Homeland Security

16 November 2005

U.S. Cites Importance of Inter-American Anti-Terror Convention

Ambassador Maisto says pact "central" to region's efforts to fight terrorism

By Eric Green
Washington File Staff Writer

Washington -- The Bush administration says its ratification of an inter-American convention against terrorism reaffirms the high priority the United States places in fighting terrorism in the Western Hemisphere.

At a November 15 ceremony, U.S. officials formally deposited the instruments of ratification of the Inter-American Convention Against Terrorism at the headquarters of the Organization of American States (OAS), with the United States thereby becoming the 14th state in the Americas to ratify the measure.  The United States will become a party to the convention in 30 days.  The OAS General Assembly adopted the convention in June 2002 in Bridgetown, Barbados.

John Maisto, U.S. permanent representative to the OAS, said at the ratification ceremony that the convention is "central" to the region's collaborative effort to fight terrorism.  Among the highest priorities for the United States in the fight against terrorism is the long-term "institutional stability" of the OAS convention, he added.

"Together, we can defeat terrorism in all its forms and manifestations, committed by whomever, wherever, and for whatever reason," said Maisto.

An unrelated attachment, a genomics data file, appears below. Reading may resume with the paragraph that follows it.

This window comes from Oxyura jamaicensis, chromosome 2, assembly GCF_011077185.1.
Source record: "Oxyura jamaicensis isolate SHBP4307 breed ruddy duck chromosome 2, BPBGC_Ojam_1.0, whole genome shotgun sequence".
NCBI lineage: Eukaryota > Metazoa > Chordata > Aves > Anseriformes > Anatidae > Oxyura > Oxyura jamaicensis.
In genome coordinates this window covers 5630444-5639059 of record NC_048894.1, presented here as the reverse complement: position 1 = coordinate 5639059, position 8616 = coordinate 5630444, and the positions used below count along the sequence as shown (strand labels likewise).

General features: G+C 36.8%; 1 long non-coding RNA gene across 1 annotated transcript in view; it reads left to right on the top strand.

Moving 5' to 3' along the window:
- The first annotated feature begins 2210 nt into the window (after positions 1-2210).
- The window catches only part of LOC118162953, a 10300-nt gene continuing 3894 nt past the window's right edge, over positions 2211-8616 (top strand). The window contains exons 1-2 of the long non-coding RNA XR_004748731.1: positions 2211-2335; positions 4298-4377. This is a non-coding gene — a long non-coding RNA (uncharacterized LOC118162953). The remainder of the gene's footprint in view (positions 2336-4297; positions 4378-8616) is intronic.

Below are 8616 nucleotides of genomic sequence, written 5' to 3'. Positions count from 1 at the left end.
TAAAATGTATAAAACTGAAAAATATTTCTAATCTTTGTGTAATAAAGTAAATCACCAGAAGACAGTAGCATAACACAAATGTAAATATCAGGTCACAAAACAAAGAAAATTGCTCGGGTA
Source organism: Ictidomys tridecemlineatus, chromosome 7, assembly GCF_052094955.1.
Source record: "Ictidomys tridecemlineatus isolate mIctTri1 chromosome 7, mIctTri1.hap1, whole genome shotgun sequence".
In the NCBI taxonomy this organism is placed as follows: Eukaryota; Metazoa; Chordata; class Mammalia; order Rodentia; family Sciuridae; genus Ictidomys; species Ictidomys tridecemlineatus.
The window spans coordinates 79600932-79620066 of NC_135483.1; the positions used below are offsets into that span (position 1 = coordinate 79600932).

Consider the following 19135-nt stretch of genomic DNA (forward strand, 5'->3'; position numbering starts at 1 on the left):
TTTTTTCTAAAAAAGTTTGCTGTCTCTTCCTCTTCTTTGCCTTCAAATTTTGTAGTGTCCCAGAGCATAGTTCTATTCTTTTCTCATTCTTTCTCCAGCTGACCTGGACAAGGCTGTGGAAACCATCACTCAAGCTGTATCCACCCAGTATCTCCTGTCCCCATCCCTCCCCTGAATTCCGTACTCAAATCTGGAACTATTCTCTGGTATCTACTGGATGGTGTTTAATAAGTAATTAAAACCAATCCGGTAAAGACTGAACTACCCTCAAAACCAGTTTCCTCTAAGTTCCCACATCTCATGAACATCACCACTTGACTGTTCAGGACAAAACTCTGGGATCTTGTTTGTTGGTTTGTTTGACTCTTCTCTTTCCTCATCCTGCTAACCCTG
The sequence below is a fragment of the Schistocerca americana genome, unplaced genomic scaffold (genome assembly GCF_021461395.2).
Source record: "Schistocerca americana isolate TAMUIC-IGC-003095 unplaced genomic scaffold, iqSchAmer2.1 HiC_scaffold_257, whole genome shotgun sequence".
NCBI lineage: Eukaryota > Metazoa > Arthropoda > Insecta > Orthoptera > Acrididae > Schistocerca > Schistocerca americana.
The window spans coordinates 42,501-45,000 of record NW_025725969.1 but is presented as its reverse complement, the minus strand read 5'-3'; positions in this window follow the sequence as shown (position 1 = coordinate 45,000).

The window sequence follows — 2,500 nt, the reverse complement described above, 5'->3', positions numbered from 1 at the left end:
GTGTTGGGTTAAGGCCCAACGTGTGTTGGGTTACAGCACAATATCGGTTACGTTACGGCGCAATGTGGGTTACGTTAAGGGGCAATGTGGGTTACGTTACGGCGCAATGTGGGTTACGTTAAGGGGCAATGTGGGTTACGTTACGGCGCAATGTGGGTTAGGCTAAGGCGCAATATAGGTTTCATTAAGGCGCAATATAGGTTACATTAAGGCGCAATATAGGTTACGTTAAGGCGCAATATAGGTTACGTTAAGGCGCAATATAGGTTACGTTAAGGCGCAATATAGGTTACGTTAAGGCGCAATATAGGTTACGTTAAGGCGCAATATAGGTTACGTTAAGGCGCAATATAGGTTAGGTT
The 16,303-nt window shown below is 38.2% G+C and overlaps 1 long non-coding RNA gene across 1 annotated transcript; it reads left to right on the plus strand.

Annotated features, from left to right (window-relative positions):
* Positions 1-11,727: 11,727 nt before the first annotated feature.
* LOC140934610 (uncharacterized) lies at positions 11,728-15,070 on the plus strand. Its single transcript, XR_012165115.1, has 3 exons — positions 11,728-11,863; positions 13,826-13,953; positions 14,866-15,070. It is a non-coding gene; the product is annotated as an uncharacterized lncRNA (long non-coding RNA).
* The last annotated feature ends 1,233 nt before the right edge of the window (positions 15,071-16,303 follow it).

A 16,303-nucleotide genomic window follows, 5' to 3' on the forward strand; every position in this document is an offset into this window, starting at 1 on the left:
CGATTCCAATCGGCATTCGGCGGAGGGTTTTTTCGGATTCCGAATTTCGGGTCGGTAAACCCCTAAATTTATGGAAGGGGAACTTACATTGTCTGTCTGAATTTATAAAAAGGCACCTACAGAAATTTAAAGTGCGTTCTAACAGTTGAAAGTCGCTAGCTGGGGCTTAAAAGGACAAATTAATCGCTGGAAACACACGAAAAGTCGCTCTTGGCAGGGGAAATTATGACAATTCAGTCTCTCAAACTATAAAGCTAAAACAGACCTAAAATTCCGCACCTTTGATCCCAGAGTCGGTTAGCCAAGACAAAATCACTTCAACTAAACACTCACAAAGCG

He added that the "democratic nations of this hemisphere are engaged in a global campaign to combat terrorism" and he pointed to the convention as an "outstanding -- perhaps the best -- example of a region pulling together to defend itself, to defend its democratic way of life, and to defend its freedom to live and to prosper peacefully -- all shared values among OAS member states."

Maisto applauded those OAS states that have pledged "resources and manpower to sustain" the convention through its formative period, "helping it to emerge as a premier instrument for improving our states' capabilities to address the terrorist threat."

The U.S. State Department said in a November 15 fact sheet about the ratification that the convention is a "powerful indication" of the resolve by the countries of the Americas "to fight terrorism in all its forms." (See fact sheet.)

The United States signed the convention in June 2002, but U.S. Senate approval was needed before the United States could ratify the Western Hemisphere counterterrorism measure.  The Senate approved the pact October 7, and President Bush signed the instrument of ratification for the convention November 2.

OAS Secretary-General José Miguel Insulza hailed the U.S. ratification of the convention, saying at the November 15 ceremony that the action "is going to be a big boost" for fighting terrorism in the Americas.

Insulza urged OAS member states to continue striving "to keep terrorism out of our hemisphere."

The text of Inter-American Convention Against Terrorism is available on the OAS Web site.

(The Washington File is a product of the Bureau of International Information Programs, U.S. Department of State. Web site: http://usinfo.state.gov)



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